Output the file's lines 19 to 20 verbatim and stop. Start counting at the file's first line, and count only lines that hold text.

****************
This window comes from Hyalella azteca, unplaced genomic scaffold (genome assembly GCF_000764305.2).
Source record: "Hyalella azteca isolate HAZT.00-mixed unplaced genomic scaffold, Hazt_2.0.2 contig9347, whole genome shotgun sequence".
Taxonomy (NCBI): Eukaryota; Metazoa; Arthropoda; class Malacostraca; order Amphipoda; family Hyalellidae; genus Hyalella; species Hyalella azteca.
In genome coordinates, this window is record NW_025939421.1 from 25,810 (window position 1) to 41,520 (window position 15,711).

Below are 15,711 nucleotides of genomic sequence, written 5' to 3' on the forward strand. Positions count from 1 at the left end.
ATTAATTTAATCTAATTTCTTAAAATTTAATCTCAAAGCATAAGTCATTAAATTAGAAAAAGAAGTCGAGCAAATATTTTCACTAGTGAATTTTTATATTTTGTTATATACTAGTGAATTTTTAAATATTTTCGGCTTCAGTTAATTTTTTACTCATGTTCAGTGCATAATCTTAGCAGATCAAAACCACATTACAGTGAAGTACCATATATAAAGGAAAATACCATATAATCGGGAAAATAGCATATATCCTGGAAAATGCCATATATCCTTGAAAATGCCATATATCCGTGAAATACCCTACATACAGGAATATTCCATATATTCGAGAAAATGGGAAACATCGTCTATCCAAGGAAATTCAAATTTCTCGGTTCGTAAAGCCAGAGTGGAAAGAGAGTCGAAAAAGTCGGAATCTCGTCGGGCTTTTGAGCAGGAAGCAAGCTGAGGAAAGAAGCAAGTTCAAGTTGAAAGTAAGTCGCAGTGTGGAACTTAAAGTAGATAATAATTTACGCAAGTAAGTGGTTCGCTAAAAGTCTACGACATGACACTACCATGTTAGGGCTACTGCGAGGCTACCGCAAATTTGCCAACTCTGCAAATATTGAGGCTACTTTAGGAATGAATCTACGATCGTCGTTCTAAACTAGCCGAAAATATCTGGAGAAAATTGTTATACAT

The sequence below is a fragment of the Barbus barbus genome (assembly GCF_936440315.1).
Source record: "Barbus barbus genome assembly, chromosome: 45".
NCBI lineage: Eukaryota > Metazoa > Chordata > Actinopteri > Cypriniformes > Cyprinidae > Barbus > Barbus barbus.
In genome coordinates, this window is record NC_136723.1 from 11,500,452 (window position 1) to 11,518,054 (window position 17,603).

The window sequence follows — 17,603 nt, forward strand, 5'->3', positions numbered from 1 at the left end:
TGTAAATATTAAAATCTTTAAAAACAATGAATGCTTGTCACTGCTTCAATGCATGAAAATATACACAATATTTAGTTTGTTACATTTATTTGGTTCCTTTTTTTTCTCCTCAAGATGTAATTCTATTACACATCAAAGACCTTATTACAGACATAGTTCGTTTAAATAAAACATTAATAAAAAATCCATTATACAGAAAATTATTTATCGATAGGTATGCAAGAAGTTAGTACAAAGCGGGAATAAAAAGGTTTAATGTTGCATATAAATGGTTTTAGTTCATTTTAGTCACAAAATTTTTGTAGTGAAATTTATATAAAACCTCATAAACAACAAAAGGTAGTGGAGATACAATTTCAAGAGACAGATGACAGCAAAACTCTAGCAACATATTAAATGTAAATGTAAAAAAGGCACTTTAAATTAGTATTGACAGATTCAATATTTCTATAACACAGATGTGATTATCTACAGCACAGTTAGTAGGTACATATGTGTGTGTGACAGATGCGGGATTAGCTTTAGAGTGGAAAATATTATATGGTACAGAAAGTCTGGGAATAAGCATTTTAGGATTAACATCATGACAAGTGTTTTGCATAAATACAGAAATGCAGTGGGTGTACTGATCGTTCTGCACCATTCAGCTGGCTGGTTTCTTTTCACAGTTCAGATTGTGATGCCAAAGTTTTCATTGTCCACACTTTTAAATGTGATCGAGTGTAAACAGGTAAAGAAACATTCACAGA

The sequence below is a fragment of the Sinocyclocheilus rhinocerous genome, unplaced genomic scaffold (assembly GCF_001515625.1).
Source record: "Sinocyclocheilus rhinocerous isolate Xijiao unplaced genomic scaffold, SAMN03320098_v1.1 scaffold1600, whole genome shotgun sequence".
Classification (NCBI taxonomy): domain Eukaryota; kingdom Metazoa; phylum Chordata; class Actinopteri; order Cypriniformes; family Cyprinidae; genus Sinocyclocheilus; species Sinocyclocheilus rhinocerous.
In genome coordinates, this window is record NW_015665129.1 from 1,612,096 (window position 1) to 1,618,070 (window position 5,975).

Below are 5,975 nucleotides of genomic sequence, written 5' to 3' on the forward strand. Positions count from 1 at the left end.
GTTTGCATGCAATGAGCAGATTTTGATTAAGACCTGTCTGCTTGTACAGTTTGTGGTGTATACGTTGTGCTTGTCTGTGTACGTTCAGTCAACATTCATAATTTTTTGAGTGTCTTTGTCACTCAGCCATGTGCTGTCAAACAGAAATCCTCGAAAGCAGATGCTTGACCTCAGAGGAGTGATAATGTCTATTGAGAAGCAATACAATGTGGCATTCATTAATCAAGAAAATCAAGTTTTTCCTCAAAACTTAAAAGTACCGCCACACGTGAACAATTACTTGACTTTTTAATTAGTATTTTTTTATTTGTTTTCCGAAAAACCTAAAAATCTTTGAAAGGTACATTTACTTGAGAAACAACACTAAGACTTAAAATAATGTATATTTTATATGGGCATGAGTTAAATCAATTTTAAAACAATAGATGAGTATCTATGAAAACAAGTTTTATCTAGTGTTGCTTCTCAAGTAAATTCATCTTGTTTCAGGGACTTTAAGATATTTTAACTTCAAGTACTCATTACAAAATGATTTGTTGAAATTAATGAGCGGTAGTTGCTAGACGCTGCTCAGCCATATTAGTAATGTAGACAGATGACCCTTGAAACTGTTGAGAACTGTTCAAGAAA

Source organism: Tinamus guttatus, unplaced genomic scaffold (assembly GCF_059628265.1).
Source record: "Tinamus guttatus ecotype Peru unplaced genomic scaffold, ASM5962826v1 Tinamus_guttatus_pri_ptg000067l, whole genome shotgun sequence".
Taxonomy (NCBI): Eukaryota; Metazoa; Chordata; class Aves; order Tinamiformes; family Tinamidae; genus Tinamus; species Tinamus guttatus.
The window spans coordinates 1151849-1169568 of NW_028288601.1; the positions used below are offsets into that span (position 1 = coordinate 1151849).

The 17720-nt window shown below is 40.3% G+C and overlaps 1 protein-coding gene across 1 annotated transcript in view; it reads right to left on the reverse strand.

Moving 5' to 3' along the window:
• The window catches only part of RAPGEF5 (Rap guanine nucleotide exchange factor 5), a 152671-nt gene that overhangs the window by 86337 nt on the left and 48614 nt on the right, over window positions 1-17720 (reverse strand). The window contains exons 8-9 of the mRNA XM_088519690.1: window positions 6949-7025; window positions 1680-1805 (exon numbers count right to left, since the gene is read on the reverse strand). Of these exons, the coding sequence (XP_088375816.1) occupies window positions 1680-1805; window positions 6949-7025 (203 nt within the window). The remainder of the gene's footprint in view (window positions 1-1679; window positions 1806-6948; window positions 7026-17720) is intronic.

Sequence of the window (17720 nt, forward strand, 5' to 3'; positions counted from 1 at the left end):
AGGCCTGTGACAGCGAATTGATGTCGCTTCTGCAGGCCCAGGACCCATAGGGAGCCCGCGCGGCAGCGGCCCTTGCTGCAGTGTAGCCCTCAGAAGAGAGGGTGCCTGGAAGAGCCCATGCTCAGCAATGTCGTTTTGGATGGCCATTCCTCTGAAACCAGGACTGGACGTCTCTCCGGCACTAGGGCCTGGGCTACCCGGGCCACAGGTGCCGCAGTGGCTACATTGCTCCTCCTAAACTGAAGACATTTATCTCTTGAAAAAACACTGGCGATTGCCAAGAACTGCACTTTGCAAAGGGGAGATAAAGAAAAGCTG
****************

Source organism: Tinamus guttatus, unplaced genomic scaffold (assembly GCF_059628265.1).
Source record: "Tinamus guttatus ecotype Peru unplaced genomic scaffold, ASM5962826v1 Tinamus_guttatus_pri_ptg000067l, whole genome shotgun sequence".